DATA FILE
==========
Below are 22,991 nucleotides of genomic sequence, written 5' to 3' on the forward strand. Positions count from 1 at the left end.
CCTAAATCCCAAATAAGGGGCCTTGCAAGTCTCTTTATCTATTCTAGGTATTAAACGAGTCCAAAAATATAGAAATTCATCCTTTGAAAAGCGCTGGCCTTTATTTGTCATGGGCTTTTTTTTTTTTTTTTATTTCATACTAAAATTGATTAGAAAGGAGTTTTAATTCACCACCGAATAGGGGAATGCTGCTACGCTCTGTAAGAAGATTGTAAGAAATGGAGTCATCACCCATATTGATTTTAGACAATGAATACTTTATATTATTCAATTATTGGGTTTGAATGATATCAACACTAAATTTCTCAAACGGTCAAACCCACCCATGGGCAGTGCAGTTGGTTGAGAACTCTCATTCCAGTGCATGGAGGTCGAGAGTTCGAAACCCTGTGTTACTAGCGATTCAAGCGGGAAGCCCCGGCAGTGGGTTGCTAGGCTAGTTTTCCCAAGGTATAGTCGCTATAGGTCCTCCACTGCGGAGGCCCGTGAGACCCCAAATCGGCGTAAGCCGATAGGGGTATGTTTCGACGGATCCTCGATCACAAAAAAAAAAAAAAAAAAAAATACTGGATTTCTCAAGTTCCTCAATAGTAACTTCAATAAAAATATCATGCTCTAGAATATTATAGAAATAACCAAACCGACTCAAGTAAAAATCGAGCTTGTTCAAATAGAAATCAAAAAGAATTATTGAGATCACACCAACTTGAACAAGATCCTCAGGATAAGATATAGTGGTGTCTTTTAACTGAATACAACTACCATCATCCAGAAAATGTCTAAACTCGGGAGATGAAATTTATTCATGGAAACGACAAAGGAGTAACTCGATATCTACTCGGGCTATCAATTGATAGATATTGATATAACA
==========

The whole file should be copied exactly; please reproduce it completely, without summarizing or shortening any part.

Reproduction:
Below are 22,991 nucleotides of genomic sequence, written 5' to 3' on the forward strand. Positions count from 1 at the left end.
CCTAAATCCCAAATAAGGGGCCTTGCAAGTCTCTTTATCTATTCTAGGTATTAAACGAGTCCAAAAATATAGAAATTCATCCTTTGAAAAGCGCTGGCCTTTATTTGTCATGGGCTTTTTTTTTTTTTTTTATTTCATACTAAAATTGATTAGAAAGGAGTTTTAATTCACCACCGAATAGGGGAATGCTGCTACGCTCTGTAAGAAGATTGTAAGAAATGGAGTCATCACCCATATTGATTTTAGACAATGAATACTTTATATTATTCAATTATTGGGTTTGAATGATATCAACACTAAATTTCTCAAACGGTCAAACCCACCCATGGGCAGTGCAGTTGGTTGAGAACTCTCATTCCAGTGCATGGAGGTCGAGAGTTCGAAACCCTGTGTTACTAGCGATTCAAGCGGGAAGCCCCGGCAGTGGGTTGCTAGGCTAGTTTTCCCAAGGTATAGTCGCTATAGGTCCTCCACTGCGGAGGCCCGTGAGACCCCAAATCGGCGTAAGCCGATAGGGGTATGTTTCGACGGATCCTCGATCACAAAAAAAAAAAAAAAAAAAAATACTGGATTTCTCAAGTTCCTCAATAGTAACTTCAATAAAAATATCATGCTCTAGAATATTATAGAAATAACCAAACCGACTCAAGTAAAAATCGAGCTTGTTCAAATAGAAATCAAAAAGAATTATTGAGATCACACCAACTTGAACAAGATCCTCAGGATAAGATATAGTGGTGTCTTTTAACTGAATACAACTACCATCATCCAGAAAATGTCTAAACTCGGGAGATGAAATTTATTCATGGAAACGACAAAGGAGTAACTCGATATCTACTCGGGCTATCAATTGATAGATATTGATATAACA